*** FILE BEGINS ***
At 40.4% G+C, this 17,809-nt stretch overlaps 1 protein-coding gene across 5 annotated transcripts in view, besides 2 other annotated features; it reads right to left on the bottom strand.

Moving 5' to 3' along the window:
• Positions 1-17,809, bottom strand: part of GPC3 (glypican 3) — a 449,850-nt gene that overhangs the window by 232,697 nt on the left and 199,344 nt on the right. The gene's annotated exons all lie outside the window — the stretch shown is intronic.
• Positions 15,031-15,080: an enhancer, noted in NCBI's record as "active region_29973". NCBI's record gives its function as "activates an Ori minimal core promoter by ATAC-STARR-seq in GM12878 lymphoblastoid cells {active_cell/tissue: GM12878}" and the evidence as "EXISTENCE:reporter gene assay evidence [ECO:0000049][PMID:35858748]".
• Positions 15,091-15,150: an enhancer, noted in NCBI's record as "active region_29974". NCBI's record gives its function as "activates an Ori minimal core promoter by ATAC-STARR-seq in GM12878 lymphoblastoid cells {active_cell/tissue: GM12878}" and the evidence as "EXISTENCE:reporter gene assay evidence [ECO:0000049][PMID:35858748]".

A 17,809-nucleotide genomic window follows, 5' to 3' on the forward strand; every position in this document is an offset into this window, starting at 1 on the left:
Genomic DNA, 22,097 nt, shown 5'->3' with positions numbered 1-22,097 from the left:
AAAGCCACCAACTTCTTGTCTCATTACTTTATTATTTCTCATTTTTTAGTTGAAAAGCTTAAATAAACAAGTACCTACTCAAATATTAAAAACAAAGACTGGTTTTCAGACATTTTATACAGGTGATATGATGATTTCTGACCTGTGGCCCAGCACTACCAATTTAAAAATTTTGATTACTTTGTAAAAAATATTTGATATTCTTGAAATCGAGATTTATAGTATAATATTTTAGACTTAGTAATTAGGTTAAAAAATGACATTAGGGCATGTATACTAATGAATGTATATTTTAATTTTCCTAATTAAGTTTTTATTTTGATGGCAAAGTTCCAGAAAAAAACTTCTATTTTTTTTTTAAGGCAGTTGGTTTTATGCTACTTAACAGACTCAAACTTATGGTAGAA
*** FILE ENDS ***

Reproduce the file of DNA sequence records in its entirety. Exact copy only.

At 40.4% G+C, this 17,809-nt stretch overlaps 1 protein-coding gene across 5 annotated transcripts in view, besides 2 other annotated features; it reads right to left on the bottom strand.

Moving 5' to 3' along the window:
• Positions 1-17,809, bottom strand: part of GPC3 (glypican 3) — a 449,850-nt gene that overhangs the window by 232,697 nt on the left and 199,344 nt on the right. The gene's annotated exons all lie outside the window — the stretch shown is intronic.
• Positions 15,031-15,080: an enhancer, noted in NCBI's record as "active region_29973". NCBI's record gives its function as "activates an Ori minimal core promoter by ATAC-STARR-seq in GM12878 lymphoblastoid cells {active_cell/tissue: GM12878}" and the evidence as "EXISTENCE:reporter gene assay evidence [ECO:0000049][PMID:35858748]".
• Positions 15,091-15,150: an enhancer, noted in NCBI's record as "active region_29974". NCBI's record gives its function as "activates an Ori minimal core promoter by ATAC-STARR-seq in GM12878 lymphoblastoid cells {active_cell/tissue: GM12878}" and the evidence as "EXISTENCE:reporter gene assay evidence [ECO:0000049][PMID:35858748]".

A 17,809-nucleotide genomic window follows, 5' to 3' on the forward strand; every position in this document is an offset into this window, starting at 1 on the left:
Genomic DNA, 22,097 nt, shown 5'->3' with positions numbered 1-22,097 from the left:
AAAGCCACCAACTTCTTGTCTCATTACTTTATTATTTCTCATTTTTTAGTTGAAAAGCTTAAATAAACAAGTACCTACTCAAATATTAAAAACAAAGACTGGTTTTCAGACATTTTATACAGGTGATATGATGATTTCTGACCTGTGGCCCAGCACTACCAATTTAAAAATTTTGATTACTTTGTAAAAAATATTTGATATTCTTGAAATCGAGATTTATAGTATAATATTTTAGACTTAGTAATTAGGTTAAAAAATGACATTAGGGCATGTATACTAATGAATGTATATTTTAATTTTCCTAATTAAGTTTTTATTTTGATGGCAAAGTTCCAGAAAAAAACTTCTATTTTTTTTTTAAGGCAGTTGGTTTTATGCTACTTAACAGACTCAAACTTATGGTAGAA